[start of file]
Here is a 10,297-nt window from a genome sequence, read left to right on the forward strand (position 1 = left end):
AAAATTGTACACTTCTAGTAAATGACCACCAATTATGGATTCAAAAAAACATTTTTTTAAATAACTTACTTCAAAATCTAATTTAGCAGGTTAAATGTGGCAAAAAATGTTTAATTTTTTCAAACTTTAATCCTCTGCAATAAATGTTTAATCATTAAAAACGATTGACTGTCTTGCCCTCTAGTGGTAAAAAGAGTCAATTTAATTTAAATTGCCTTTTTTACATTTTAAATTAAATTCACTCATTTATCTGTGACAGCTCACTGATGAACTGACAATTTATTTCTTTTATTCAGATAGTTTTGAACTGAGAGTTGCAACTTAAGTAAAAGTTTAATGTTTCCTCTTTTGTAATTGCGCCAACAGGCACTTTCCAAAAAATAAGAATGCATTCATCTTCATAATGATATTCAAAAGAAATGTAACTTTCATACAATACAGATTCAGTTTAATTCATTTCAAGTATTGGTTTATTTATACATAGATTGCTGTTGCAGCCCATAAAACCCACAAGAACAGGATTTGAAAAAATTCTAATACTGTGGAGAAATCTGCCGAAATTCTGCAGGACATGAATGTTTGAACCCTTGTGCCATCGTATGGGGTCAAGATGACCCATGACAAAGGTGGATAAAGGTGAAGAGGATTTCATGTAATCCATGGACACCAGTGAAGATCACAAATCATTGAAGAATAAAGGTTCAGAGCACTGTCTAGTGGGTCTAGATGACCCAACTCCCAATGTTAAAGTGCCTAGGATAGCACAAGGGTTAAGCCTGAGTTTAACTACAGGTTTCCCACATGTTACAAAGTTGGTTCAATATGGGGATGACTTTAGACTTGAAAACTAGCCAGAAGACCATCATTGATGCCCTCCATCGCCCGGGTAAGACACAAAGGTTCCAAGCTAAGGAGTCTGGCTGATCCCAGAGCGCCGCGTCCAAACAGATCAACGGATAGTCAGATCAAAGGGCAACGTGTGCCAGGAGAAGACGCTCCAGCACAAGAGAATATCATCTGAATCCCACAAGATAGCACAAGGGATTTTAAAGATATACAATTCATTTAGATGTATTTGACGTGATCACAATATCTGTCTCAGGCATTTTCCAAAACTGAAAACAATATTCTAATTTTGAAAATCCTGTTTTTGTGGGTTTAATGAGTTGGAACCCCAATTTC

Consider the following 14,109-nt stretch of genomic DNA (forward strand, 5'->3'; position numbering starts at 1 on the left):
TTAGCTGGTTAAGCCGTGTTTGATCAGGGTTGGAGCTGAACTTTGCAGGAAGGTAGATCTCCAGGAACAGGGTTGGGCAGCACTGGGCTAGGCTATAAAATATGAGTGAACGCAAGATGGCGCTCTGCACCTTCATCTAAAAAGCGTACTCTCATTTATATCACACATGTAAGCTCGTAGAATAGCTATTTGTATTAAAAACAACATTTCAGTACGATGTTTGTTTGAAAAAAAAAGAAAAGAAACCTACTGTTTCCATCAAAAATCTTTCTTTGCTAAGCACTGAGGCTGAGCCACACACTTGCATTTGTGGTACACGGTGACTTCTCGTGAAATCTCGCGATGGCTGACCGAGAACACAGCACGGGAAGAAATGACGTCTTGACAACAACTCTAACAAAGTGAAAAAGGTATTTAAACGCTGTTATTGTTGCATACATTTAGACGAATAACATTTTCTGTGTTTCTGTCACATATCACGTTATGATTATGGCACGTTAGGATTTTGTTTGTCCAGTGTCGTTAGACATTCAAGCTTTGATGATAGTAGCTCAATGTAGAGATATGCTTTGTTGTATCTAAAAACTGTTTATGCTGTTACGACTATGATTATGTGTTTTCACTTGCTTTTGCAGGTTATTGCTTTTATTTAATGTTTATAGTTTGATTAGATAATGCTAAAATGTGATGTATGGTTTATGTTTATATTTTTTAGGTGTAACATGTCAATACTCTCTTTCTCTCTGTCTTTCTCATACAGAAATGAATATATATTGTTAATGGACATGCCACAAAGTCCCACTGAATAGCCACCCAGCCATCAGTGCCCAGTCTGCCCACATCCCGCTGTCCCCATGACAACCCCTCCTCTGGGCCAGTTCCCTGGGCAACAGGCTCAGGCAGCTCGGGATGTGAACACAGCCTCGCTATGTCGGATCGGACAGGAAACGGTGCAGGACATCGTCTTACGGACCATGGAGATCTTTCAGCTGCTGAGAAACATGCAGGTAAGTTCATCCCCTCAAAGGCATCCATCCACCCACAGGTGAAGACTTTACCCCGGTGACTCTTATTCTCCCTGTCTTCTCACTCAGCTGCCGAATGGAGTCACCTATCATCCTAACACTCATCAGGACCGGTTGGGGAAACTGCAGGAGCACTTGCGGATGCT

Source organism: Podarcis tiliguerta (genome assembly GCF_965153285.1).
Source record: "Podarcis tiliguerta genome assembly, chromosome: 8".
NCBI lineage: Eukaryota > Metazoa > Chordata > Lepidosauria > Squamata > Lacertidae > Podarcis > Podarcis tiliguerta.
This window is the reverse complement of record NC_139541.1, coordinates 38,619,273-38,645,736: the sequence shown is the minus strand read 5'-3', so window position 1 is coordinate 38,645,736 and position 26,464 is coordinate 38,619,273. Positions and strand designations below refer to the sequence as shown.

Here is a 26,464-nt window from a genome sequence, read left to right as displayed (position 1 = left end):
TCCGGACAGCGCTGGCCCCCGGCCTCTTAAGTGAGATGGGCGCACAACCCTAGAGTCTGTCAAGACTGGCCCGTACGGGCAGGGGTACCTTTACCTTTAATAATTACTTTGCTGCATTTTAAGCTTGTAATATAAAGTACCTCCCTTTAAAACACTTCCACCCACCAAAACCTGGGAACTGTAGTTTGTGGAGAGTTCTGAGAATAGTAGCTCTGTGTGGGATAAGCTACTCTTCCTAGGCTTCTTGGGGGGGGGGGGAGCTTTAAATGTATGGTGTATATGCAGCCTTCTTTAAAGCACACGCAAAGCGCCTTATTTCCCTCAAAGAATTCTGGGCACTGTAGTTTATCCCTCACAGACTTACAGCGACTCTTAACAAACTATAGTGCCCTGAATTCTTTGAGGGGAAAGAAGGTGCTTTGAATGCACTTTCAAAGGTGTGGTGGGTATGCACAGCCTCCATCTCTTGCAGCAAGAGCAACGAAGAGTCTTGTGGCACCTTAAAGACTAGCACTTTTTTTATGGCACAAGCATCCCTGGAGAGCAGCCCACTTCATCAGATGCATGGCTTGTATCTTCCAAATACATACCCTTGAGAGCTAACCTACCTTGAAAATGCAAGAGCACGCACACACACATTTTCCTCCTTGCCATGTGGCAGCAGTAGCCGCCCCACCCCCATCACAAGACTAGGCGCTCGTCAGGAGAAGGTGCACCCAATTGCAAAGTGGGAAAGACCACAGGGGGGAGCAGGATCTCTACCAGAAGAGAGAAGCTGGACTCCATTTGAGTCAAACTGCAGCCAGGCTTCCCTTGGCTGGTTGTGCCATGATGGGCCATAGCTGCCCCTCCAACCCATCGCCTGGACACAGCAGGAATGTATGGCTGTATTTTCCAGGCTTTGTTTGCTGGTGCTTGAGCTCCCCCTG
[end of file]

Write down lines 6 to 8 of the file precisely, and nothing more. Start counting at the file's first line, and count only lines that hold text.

Source record: "Podarcis tiliguerta genome assembly, chromosome: 8".
NCBI lineage: Eukaryota > Metazoa > Chordata > Lepidosauria > Squamata > Lacertidae > Podarcis > Podarcis tiliguerta.
This window is the reverse complement of record NC_139541.1, coordinates 38,619,273-38,645,736: the sequence shown is the minus strand read 5'-3', so window position 1 is coordinate 38,645,736 and position 26,464 is coordinate 38,619,273. Positions and strand designations below refer to the sequence as shown.